North Korea warns young people not to use slang from South Korea

More On:

north korea

Happier than a pig in ship: Dictator enjoys revamped party boat as nation suffers

Pentagon warned of growing risk of nuclear war in 2020 report

The real story behind Kim Jong Un’s drastic weight loss

‘Spoiled’: North Korean defector criticizes Gwen Berry for turning back on flag

North Korea’s official newspaper has warned young people to speak the country’s standard language, refrain from using South Korean slang – and to follow the Hermit Kingdom’s “traditional lifestyles.”

The Rodong Sinmun published a blistering editorial Sunday against the creeping influence of the South on everything from hairstyles, fashions and the spoken word, according to the Guardian.

“The ideological and cultural penetration under the colorful signboard of the bourgeoisie is even more dangerous than enemies who are taking guns,” it said, the outlet reported, citing South Korea’s Yonhap news agency.

Declaring that nothing less than the future of the North Korean political system is at stake, the mouthpiece for the ruling Workers’ Party told young residents to stick to their country’s “superior” language, which is based on the dialect spoken in Pyongyang.

“When the new generations have a sound sense of ideology and revolutionary spirits, the future of a country is bright. If not, decades-long social systems and revolution will be perished. That is the lesson of blood in the history of the world’s socialist movement,” the Rodong Sinmun said.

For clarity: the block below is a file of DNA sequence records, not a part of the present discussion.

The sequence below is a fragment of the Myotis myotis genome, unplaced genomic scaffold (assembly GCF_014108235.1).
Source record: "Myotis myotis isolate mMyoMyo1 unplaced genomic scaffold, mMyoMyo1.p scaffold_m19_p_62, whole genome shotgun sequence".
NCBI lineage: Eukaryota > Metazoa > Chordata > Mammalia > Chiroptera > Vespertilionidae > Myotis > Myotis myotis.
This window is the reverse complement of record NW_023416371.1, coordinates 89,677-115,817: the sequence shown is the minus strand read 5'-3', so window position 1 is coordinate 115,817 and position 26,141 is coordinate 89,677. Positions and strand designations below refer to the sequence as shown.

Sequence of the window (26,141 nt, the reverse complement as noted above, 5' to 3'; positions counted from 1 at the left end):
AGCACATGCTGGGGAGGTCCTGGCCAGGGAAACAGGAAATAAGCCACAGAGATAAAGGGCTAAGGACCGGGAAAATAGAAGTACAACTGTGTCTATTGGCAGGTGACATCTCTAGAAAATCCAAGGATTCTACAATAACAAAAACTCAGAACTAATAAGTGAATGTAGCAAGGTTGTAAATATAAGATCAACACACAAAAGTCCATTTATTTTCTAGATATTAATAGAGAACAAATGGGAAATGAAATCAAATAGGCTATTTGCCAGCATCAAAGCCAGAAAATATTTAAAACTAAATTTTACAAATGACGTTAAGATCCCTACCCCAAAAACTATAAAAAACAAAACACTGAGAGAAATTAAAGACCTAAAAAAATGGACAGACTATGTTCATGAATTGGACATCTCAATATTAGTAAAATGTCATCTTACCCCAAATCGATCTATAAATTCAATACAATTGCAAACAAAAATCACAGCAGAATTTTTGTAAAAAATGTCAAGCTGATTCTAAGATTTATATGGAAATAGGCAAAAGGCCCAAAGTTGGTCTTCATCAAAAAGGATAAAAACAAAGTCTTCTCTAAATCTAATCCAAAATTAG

Those found in violation of a sweeping new law that seeks to eradicate foreign influence can face jail or even execution, the BBC reported.

Among the South Korean slang terms the rogue regime has sought to stamp out is “oppa,” which women have called their husbands. The word means “older brother” but is often used to refer to a boyfriend, according to the outlet.

North Korean leader Kim Jong Un recently labeled K-pop a “vicious cancer” that corrupts North Korean millennials, the Guardian reported. 

People caught with large amounts of media from South Korea, the US or Japan face the death penalty, which those caught watching it face 15 years in a prison camp, according to the BBC.

Despite the risks, North Koreans continue to gravitate to foreign media, including South Korean TV dramas smuggled into the country.

Yang Moo-jin, a professor at the University of North Korean Studies, told the Korea Herald that the Swiss-educated Kim “is well aware that K-pop or Western culture could easily permeate into the younger generation and have a negative impact on its socialist system.”

He added: “He knows that these cultural aspects could impose a burden on the system. So by stamping them out, Kim is trying to prevent further troubles in the future.”

Share this article:

Source: Read Full Article